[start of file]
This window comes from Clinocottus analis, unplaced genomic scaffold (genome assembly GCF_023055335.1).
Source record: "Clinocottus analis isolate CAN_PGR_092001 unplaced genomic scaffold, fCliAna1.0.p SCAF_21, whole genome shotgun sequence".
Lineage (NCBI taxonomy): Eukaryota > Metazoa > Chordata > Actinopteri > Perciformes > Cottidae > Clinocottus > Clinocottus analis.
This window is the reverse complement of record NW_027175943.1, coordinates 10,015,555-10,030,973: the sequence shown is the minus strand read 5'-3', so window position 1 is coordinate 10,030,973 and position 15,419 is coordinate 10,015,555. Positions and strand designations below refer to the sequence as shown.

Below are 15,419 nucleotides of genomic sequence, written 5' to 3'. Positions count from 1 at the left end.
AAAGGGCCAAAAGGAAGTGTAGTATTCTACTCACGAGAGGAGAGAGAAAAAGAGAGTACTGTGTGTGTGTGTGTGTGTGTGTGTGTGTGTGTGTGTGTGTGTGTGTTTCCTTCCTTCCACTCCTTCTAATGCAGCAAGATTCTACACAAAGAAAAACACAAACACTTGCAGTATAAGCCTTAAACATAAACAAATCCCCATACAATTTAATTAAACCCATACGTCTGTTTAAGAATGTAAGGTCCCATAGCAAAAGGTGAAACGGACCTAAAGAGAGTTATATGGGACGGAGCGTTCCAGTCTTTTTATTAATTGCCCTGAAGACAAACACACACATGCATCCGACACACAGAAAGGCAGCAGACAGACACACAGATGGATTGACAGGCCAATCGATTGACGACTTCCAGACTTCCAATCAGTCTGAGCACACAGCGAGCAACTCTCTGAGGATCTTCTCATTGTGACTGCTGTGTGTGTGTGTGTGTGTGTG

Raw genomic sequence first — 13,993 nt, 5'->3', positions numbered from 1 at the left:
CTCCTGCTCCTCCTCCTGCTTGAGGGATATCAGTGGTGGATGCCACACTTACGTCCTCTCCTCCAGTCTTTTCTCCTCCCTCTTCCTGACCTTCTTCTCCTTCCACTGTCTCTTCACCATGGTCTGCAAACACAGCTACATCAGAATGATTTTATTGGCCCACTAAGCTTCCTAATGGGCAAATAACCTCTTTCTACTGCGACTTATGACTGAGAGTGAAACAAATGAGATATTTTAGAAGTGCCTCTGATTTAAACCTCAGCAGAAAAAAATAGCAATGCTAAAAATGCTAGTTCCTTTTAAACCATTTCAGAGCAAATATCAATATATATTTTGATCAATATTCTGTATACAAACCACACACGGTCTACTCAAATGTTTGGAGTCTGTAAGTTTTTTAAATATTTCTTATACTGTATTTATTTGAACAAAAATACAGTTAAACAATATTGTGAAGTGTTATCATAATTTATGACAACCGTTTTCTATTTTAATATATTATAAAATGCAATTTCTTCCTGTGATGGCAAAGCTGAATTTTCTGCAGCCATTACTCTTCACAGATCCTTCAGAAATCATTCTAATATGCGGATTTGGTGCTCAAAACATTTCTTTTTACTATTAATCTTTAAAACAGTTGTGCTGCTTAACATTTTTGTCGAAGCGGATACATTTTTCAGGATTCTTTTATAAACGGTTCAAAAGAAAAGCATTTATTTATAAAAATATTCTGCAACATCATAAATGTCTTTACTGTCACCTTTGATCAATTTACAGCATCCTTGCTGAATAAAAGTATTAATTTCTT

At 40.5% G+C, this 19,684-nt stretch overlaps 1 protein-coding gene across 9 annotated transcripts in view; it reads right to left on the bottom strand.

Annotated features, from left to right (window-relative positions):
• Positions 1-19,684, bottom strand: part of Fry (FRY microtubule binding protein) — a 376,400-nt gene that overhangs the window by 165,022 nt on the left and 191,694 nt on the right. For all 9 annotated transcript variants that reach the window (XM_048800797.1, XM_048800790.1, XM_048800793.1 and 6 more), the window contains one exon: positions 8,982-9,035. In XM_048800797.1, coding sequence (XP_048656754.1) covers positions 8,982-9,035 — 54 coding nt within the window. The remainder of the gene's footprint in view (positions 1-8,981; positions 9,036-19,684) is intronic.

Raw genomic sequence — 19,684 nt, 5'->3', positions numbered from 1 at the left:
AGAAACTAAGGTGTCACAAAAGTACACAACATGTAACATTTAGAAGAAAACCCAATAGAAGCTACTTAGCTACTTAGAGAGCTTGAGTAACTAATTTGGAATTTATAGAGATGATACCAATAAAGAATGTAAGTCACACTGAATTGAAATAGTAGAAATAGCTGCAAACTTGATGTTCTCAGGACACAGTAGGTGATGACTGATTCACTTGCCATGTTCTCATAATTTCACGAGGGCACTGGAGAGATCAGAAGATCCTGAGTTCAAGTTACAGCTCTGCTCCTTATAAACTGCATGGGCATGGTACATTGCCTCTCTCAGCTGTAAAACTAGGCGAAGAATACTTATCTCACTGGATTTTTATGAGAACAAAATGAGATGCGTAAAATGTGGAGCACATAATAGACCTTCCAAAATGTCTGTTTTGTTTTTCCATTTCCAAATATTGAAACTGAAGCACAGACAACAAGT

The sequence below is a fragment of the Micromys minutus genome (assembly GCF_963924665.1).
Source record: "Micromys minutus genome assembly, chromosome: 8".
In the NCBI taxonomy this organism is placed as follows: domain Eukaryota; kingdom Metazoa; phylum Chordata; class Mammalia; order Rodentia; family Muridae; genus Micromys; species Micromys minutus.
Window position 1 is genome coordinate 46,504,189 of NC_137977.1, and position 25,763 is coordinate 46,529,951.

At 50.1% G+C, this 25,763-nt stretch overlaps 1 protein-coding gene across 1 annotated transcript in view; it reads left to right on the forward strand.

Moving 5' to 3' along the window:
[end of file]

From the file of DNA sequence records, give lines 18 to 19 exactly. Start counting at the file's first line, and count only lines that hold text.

At 50.1% G+C, this 25,763-nt stretch overlaps 1 protein-coding gene across 1 annotated transcript in view; it reads left to right on the forward strand.

Moving 5' to 3' along the window: